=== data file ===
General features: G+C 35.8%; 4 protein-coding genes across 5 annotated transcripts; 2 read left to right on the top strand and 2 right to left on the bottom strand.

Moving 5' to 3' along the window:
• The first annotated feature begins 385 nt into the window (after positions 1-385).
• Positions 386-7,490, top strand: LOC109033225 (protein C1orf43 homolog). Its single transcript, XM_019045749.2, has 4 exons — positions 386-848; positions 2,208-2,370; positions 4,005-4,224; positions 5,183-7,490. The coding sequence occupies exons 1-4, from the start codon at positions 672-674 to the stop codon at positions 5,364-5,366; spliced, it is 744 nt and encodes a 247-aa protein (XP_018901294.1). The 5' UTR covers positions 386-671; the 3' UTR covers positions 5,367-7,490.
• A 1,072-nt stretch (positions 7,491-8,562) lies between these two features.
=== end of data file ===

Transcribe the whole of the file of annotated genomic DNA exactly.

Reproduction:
General features: G+C 35.8%; 4 protein-coding genes across 5 annotated transcripts; 2 read left to right on the top strand and 2 right to left on the bottom strand.

Moving 5' to 3' along the window:
• The first annotated feature begins 385 nt into the window (after positions 1-385).
• Positions 386-7,490, top strand: LOC109033225 (protein C1orf43 homolog). Its single transcript, XM_019045749.2, has 4 exons — positions 386-848; positions 2,208-2,370; positions 4,005-4,224; positions 5,183-7,490. The coding sequence occupies exons 1-4, from the start codon at positions 672-674 to the stop codon at positions 5,364-5,366; spliced, it is 744 nt and encodes a 247-aa protein (XP_018901294.1). The 5' UTR covers positions 386-671; the 3' UTR covers positions 5,367-7,490.
• A 1,072-nt stretch (positions 7,491-8,562) lies between these two features.